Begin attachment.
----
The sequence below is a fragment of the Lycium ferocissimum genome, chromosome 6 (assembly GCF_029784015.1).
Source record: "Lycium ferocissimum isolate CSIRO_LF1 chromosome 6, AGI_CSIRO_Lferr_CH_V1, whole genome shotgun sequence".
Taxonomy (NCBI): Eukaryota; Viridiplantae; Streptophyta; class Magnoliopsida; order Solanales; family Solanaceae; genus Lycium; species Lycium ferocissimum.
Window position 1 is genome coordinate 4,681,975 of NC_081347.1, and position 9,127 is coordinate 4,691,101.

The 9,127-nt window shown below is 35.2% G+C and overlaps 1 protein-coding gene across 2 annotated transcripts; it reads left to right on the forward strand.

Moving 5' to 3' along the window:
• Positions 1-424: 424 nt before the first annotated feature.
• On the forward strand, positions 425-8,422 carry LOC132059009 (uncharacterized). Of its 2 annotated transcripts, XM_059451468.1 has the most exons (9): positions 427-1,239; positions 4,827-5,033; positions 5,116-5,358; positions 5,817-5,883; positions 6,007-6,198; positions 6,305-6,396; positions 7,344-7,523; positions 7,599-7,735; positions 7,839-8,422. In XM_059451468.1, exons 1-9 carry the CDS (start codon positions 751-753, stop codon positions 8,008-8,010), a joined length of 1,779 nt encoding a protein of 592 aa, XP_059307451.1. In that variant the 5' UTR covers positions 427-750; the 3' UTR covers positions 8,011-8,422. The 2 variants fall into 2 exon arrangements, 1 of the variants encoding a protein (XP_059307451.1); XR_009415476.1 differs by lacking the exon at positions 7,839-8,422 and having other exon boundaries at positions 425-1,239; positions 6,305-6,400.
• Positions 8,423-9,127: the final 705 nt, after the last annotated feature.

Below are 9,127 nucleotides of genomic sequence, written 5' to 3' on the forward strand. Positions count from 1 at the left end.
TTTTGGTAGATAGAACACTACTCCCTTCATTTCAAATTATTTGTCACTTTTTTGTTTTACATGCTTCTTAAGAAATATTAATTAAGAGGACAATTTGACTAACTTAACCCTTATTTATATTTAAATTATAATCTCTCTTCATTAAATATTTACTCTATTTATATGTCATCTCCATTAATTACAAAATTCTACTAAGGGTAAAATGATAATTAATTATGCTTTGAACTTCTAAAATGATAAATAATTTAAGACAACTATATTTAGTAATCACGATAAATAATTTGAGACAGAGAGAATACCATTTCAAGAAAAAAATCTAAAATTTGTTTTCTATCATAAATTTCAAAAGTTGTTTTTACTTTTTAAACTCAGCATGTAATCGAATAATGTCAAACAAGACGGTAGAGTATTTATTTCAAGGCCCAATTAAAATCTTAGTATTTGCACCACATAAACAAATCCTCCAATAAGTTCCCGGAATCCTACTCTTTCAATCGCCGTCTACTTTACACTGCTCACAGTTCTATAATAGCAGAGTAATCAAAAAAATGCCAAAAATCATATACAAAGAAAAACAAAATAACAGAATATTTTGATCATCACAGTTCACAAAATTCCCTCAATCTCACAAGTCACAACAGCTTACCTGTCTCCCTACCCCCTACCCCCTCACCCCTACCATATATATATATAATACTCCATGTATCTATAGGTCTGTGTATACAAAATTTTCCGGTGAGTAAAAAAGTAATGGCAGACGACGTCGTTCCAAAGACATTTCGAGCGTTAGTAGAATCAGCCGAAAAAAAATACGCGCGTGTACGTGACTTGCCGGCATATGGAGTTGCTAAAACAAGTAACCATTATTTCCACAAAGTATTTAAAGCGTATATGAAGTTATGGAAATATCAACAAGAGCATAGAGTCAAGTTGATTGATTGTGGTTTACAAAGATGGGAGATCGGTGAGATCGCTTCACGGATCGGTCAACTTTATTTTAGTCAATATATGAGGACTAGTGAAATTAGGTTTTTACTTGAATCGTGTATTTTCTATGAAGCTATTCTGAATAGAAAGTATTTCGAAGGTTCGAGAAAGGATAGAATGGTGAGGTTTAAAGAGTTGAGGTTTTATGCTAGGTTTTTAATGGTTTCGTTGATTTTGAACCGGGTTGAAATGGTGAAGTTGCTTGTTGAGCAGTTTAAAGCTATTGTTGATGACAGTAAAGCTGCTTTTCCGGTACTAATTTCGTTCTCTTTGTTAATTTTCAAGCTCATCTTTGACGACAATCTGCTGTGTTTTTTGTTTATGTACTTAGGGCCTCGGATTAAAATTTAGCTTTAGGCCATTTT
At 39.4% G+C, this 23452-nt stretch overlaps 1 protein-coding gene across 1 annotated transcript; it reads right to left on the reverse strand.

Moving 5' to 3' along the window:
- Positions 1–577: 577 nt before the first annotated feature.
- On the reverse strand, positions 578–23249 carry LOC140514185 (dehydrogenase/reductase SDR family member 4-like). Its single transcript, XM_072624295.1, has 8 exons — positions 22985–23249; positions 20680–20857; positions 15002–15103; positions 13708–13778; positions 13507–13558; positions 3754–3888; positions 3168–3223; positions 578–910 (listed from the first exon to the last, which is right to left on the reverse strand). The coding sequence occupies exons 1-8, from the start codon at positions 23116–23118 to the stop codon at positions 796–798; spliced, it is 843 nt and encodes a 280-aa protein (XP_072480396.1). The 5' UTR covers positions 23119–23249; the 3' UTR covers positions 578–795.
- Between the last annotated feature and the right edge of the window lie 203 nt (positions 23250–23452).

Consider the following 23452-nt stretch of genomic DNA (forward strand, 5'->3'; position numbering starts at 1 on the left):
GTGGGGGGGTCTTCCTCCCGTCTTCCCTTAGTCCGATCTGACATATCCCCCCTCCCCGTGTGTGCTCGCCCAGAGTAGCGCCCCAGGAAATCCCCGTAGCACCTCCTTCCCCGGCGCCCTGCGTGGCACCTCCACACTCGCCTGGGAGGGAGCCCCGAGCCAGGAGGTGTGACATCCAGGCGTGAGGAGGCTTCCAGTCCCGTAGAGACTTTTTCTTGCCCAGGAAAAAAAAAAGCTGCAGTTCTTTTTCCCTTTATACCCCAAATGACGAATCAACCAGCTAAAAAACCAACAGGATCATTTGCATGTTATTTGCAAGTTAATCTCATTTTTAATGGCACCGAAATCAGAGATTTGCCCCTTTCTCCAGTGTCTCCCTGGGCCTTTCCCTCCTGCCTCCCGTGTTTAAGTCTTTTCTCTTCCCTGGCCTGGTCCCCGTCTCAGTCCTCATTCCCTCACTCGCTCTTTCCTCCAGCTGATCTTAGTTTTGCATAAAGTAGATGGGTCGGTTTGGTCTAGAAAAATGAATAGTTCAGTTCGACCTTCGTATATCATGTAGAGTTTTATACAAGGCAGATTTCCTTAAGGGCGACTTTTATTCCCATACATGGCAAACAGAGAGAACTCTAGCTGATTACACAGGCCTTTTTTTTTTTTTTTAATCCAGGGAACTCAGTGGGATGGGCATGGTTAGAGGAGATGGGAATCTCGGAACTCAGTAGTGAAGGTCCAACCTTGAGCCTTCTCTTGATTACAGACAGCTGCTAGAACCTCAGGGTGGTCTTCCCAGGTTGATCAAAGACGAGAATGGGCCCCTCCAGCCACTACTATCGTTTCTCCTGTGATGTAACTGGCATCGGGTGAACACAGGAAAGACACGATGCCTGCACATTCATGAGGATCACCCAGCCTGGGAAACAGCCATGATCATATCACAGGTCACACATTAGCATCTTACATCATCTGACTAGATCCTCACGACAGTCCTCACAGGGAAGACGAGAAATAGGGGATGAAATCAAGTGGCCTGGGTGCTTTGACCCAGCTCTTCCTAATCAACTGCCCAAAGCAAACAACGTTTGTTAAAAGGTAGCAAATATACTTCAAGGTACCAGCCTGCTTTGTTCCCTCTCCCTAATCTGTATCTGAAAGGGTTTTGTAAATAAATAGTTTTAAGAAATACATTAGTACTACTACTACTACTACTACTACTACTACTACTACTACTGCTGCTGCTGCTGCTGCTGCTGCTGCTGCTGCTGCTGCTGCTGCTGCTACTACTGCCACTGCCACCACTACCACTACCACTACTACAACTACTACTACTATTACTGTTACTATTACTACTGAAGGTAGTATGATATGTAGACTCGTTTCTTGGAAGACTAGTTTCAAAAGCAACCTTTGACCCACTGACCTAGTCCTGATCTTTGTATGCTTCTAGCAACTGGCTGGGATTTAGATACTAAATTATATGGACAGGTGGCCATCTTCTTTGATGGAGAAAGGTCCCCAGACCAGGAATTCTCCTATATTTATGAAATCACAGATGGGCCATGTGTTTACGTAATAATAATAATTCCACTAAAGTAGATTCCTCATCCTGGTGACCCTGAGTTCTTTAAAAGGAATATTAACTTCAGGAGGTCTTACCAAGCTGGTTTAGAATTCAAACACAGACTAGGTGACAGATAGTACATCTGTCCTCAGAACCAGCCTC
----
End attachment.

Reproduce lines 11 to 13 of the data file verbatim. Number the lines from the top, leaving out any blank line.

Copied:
TTTTGGTAGATAGAACACTACTCCCTTCATTTCAAATTATTTGTCACTTTTTTGTTTTACATGCTTCTTAAGAAATATTAATTAAGAGGACAATTTGACTAACTTAACCCTTATTTATATTTAAATTATAATCTCTCTTCATTAAATATTTACTCTATTTATATGTCATCTCCATTAATTACAAAATTCTACTAAGGGTAAAATGATAATTAATTATGCTTTGAACTTCTAAAATGATAAATAATTTAAGACAACTATATTTAGTAATCACGATAAATAATTTGAGACAGAGAGAATACCATTTCAAGAAAAAAATCTAAAATTTGTTTTCTATCATAAATTTCAAAAGTTGTTTTTACTTTTTAAACTCAGCATGTAATCGAATAATGTCAAACAAGACGGTAGAGTATTTATTTCAAGGCCCAATTAAAATCTTAGTATTTGCACCACATAAACAAATCCTCCAATAAGTTCCCGGAATCCTACTCTTTCAATCGCCGTCTACTTTACACTGCTCACAGTTCTATAATAGCAGAGTAATCAAAAAAATGCCAAAAATCATATACAAAGAAAAACAAAATAACAGAATATTTTGATCATCACAGTTCACAAAATTCCCTCAATCTCACAAGTCACAACAGCTTACCTGTCTCCCTACCCCCTACCCCCTCACCCCTACCATATATATATATAATACTCCATGTATCTATAGGTCTGTGTATACAAAATTTTCCGGTGAGTAAAAAAGTAATGGCAGACGACGTCGTTCCAAAGACATTTCGAGCGTTAGTAGAATCAGCCGAAAAAAAATACGCGCGTGTACGTGACTTGCCGGCATATGGAGTTGCTAAAACAAGTAACCATTATTTCCACAAAGTATTTAAAGCGTATATGAAGTTATGGAAATATCAACAAGAGCATAGAGTCAAGTTGATTGATTGTGGTTTACAAAGATGGGAGATCGGTGAGATCGCTTCACGGATCGGTCAACTTTATTTTAGTCAATATATGAGGACTAGTGAAATTAGGTTTTTACTTGAATCGTGTATTTTCTATGAAGCTATTCTGAATAGAAAGTATTTCGAAGGTTCGAGAAAGGATAGAATGGTGAGGTTTAAAGAGTTGAGGTTTTATGCTAGGTTTTTAATGGTTTCGTTGATTTTGAACCGGGTTGAAATGGTGAAGTTGCTTGTTGAGCAGTTTAAAGCTATTGTTGATGACAGTAAAGCTGCTTTTCCGGTACTAATTTCGTTCTCTTTGTTAATTTTCAAGCTCATCTTTGACGACAATCTGCTGTGTTTTTTGTTTATGTACTTAGGGCCTCGGATTAAAATTTAGCTTTAGGCCATTTT
At 39.4% G+C, this 23452-nt stretch overlaps 1 protein-coding gene across 1 annotated transcript; it reads right to left on the reverse strand.

Moving 5' to 3' along the window: